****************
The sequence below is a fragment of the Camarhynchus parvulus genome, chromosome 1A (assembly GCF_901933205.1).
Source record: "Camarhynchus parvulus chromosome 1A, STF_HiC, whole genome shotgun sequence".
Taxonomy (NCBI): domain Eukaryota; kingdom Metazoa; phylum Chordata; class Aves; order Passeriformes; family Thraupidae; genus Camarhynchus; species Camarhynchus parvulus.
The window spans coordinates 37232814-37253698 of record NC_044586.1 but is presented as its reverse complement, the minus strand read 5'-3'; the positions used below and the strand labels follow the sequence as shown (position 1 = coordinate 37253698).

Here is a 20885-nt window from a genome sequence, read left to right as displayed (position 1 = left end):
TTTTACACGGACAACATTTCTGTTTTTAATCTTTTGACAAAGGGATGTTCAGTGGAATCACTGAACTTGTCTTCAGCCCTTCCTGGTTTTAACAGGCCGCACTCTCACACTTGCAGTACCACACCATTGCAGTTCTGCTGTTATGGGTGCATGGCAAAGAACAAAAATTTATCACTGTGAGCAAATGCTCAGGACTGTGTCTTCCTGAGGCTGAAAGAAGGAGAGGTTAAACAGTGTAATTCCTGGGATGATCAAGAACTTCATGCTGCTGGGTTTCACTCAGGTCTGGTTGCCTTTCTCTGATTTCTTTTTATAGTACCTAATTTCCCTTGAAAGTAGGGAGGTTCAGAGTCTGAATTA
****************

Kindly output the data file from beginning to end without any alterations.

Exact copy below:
The sequence below is a fragment of the Camarhynchus parvulus genome, chromosome 1A (assembly GCF_901933205.1).
Source record: "Camarhynchus parvulus chromosome 1A, STF_HiC, whole genome shotgun sequence".
Taxonomy (NCBI): domain Eukaryota; kingdom Metazoa; phylum Chordata; class Aves; order Passeriformes; family Thraupidae; genus Camarhynchus; species Camarhynchus parvulus.
The window spans coordinates 37232814-37253698 of record NC_044586.1 but is presented as its reverse complement, the minus strand read 5'-3'; the positions used below and the strand labels follow the sequence as shown (position 1 = coordinate 37253698).

Here is a 20885-nt window from a genome sequence, read left to right as displayed (position 1 = left end):
TTTTACACGGACAACATTTCTGTTTTTAATCTTTTGACAAAGGGATGTTCAGTGGAATCACTGAACTTGTCTTCAGCCCTTCCTGGTTTTAACAGGCCGCACTCTCACACTTGCAGTACCACACCATTGCAGTTCTGCTGTTATGGGTGCATGGCAAAGAACAAAAATTTATCACTGTGAGCAAATGCTCAGGACTGTGTCTTCCTGAGGCTGAAAGAAGGAGAGGTTAAACAGTGTAATTCCTGGGATGATCAAGAACTTCATGCTGCTGGGTTTCACTCAGGTCTGGTTGCCTTTCTCTGATTTCTTTTTATAGTACCTAATTTCCCTTGAAAGTAGGGAGGTTCAGAGTCTGAATTA